The green dome is made of fixed mosaic tiles from Italy, and the lower roof tiles are from Belgium. The walls of the temple are of precast stone quarried in Uganda. The colored glass in the wall panels was brought from Germany. The timber used for making the doors and benches was from Uganda. The 50-acre (200,000 m2) property includes the House of Worship, extensive gardens, a guest house, and an administrative center.
The Temple in Sydney, Australia was dedicated on September 17, 1961 and opened to the public after four years of construction. The initial design by Charles Mason Remey was approved in 1957, and given to Sydney architect John Brogan to develop and complete. Construction materials include local hardwoods and concrete surmounted by a dome, with seating for six hundred people. The building stands 38 metres in height, has a diameter at its widest point of 20 metres, and is a highly visible landmark from Sydney's northern beaches.
The surrounding gardens contain native plants including waratahs, several grevillea including the unique caleyi, the native pea, wattle and woody pear, plus three species of eucalypts. Other buildings located on the site include a visitor's centre, bookshop, picnic area, hostel, caretaker's cottage, and the administrative offices of the Australian Baha'i community.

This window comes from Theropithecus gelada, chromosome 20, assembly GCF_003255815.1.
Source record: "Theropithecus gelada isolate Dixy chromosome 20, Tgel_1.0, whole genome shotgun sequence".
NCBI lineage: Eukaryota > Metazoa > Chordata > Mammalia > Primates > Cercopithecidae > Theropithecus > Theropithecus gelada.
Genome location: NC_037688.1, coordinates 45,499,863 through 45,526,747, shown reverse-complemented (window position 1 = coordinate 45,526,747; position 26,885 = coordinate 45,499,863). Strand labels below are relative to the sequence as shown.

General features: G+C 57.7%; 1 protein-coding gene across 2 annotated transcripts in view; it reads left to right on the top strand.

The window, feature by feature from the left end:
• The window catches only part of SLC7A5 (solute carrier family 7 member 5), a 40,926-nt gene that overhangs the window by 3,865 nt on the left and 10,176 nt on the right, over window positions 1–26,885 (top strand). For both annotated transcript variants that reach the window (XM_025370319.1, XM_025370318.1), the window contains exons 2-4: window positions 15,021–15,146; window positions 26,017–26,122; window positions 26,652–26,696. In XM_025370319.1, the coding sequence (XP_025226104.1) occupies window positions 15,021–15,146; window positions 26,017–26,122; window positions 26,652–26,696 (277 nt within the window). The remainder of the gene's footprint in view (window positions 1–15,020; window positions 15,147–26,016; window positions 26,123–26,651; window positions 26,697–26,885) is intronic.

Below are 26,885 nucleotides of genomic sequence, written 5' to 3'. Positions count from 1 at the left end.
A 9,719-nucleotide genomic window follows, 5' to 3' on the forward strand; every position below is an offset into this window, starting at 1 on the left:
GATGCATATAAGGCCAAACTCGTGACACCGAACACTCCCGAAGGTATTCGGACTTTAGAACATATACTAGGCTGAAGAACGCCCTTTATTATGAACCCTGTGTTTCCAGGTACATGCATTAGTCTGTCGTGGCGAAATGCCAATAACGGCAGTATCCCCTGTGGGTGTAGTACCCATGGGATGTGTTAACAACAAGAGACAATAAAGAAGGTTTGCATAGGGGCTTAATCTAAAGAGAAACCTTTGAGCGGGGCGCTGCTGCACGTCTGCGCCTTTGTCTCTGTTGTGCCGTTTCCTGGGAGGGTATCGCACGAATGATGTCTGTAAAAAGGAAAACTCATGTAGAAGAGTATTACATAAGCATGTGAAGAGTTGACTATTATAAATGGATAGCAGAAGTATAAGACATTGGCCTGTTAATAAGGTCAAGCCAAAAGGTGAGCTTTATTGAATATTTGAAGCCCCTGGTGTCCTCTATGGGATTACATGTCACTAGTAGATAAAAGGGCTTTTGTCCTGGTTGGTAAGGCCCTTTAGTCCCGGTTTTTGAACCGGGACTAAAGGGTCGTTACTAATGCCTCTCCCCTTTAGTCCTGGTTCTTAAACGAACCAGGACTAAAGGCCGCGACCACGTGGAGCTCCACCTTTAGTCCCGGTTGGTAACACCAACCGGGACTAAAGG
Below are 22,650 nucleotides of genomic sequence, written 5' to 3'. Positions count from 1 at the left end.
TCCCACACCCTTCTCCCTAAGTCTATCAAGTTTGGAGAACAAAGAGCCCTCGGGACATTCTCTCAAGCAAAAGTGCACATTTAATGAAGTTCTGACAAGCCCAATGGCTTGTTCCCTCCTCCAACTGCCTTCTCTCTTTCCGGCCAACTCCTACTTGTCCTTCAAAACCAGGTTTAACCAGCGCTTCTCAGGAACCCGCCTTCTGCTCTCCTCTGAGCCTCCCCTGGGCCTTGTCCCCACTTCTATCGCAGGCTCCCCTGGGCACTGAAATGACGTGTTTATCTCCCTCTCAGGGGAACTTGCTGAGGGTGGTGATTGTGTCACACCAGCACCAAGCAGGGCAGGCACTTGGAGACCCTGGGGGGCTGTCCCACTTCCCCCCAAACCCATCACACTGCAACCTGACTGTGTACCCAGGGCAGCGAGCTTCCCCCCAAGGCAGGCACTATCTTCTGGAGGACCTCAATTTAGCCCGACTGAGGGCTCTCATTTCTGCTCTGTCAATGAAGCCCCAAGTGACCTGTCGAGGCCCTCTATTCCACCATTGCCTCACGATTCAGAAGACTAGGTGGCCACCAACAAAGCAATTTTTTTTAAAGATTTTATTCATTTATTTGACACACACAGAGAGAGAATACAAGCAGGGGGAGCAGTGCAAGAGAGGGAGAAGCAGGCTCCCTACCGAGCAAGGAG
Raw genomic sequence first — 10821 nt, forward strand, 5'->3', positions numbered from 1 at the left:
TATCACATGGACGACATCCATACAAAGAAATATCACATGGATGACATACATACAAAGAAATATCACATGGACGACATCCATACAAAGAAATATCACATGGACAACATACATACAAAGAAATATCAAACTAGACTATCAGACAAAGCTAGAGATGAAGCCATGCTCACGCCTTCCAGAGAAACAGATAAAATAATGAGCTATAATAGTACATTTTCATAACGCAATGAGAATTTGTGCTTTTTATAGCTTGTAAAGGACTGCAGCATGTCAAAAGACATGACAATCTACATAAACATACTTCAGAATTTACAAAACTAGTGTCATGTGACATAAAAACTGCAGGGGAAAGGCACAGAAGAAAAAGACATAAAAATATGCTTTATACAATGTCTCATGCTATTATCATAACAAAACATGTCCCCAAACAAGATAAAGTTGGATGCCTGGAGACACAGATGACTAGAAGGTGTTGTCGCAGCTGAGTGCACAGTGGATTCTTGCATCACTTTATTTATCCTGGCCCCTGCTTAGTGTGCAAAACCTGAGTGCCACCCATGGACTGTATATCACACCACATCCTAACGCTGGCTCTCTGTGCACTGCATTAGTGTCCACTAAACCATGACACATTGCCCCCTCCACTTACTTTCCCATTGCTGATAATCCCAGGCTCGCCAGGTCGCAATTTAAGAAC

The property is set high in a natural bushland setting of 380,000 square metres (38 hectares) in Ingleside, a northern suburb overlooking the Pacific Ocean. This Temple serves as the Mother Temple of Australia.
In 2005-2006 this temple was threatened by nearby bush fires which approached but never reached the temple grounds.
The Mother Temple of Europe is located at the foot of the Taunus Mountains of Germany, in the village of Langenhain, in the Frankfurt suburb of Hofheim, Hesse. It was designed by Teuto Rocholl. It was completed in 1964 and is made of steel, aluminium, and glass. 540 diamond-shaped windows give the dome an optical lightness and permit the sunlight to play in it. The outstanding characteristic acoustics of this setting are created by the reverberation within the dome and the resonance of its myriad window ledges. Choirs here sometimes sing while standing around the circumference of the temple floor, with the audience in the center.